Sara Rosenthal | William Lipovsky | Kathleen McKeown | Kapil Thadani | Jacob Andreas
Proceedings of the Seventh International Conference on Language Resources and Evaluation (LREC'10)

This paper investigates whether high-quality annotations for tasks involving semantic disambiguation can be obtained without a major investment in time or expense. We examine the use of untrained human volunteers from Amazons Mechanical Turk in disambiguating prepositional phrase (PP) attachment over sentences drawn from the Wall Street Journal corpus. Our goal is to compare the performance of these crowdsourced judgments to the annotations supplied by trained linguists for the Penn Treebank project in order to indicate the viability of this approach for annotation projects that involve contextual disambiguation. The results of our experiments on a sample of the Wall Street Journal corpus show that invoking majority agreement between multiple human workers can yield PP attachments with fairly high precision. This confirms that a crowdsourcing approach to syntactic annotation holds promise for the generation of training corpora in new domains and genres where high-quality annotations are not available and difficult to obtain.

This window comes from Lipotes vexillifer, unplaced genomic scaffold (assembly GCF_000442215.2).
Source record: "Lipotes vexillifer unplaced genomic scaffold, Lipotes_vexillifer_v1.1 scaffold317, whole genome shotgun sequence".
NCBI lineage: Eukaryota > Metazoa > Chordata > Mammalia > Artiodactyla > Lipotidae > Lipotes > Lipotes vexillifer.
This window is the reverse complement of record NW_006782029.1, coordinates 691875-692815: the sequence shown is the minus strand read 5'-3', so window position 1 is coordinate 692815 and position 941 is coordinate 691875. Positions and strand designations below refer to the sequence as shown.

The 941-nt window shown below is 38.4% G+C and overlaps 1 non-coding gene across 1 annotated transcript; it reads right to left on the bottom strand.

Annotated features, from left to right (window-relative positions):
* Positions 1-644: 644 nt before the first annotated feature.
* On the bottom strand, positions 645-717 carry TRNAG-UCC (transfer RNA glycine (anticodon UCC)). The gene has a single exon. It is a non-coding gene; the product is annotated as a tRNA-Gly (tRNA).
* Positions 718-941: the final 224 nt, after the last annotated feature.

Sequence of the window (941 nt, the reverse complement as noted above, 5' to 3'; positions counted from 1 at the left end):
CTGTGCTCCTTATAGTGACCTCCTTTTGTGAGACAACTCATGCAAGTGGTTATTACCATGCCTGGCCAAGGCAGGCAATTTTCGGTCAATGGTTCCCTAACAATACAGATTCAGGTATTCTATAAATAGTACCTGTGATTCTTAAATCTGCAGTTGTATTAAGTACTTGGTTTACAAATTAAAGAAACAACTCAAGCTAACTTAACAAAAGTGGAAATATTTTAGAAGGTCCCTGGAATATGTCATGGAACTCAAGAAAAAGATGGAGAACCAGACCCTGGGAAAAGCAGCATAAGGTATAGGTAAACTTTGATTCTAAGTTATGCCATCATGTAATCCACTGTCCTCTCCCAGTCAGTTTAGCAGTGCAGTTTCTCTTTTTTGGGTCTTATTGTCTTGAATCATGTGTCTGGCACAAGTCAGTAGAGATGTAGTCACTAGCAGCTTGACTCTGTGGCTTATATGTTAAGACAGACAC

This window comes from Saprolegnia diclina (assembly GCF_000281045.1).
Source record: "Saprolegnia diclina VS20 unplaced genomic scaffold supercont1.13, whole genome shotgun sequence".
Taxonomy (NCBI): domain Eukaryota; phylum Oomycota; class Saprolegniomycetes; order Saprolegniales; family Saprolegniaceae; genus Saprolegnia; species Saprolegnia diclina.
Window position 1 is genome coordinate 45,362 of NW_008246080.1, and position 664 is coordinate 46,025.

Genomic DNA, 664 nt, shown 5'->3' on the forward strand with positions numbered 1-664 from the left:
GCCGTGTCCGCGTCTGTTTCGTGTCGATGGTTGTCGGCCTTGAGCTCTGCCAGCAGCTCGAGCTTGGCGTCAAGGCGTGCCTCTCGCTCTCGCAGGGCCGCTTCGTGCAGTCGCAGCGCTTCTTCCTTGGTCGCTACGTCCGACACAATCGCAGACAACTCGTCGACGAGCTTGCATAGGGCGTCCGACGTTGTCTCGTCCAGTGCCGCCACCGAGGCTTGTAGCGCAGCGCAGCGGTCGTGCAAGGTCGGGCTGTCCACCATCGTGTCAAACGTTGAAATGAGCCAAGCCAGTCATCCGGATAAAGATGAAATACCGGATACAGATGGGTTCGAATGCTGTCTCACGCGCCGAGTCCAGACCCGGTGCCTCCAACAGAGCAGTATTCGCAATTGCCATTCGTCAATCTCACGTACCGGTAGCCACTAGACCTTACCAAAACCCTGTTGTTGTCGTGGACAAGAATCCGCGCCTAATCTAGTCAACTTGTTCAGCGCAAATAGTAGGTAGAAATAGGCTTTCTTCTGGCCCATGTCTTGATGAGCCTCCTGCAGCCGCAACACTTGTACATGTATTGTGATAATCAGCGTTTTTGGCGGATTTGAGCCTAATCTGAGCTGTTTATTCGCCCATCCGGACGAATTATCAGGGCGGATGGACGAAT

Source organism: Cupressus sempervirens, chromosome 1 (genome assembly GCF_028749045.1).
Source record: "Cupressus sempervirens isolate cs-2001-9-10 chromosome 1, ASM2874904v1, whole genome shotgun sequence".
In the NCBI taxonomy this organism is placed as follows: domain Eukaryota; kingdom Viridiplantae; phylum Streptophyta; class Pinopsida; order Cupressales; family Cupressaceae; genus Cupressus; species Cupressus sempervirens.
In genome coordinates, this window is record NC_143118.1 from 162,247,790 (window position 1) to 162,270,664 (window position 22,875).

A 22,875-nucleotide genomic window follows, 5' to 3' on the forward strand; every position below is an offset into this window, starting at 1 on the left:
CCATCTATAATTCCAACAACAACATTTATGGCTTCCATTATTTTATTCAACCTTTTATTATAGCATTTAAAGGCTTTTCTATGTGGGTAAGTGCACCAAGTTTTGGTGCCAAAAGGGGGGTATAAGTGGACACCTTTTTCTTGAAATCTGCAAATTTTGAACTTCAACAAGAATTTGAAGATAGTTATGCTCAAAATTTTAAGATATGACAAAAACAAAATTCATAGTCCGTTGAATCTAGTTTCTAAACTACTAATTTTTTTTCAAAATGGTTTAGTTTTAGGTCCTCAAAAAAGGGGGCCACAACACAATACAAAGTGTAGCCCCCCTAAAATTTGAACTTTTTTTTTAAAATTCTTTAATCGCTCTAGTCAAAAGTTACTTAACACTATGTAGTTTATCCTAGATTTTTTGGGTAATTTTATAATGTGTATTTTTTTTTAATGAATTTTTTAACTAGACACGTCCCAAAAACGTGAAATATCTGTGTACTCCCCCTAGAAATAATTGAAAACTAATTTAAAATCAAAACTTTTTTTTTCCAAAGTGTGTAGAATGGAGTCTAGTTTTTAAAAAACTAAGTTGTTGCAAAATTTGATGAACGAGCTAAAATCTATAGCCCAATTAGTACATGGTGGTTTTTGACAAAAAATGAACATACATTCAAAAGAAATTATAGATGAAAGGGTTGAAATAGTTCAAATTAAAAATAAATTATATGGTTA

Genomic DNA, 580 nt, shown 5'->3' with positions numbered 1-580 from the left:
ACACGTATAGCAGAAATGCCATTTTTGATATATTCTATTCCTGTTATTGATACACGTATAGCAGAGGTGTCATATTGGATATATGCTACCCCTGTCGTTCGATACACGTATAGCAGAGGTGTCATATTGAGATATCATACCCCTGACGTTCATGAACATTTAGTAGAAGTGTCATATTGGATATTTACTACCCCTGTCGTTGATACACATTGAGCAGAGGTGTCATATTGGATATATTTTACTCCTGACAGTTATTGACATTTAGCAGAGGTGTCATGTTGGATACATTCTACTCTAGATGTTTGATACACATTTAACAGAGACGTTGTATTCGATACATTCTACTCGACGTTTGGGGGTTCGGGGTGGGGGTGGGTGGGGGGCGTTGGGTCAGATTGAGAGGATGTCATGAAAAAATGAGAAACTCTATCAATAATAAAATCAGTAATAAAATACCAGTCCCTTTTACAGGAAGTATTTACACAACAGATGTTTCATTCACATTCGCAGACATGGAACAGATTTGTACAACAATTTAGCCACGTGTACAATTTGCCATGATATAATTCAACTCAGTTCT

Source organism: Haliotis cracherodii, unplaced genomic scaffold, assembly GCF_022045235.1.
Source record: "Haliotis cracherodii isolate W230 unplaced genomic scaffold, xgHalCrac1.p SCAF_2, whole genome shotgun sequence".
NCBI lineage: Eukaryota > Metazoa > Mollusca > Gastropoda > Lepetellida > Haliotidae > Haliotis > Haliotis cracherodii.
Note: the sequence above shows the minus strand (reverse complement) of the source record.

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Time-Efficient Creation of an Accurate Sentence Fusion Corpus
Kathleen McKeown | Sara Rosenthal | Kapil Thadani | Coleman Moore
Human Language Technologies: The 2010 Annual Conference of the North American Chapter of the Association for Computational Linguistics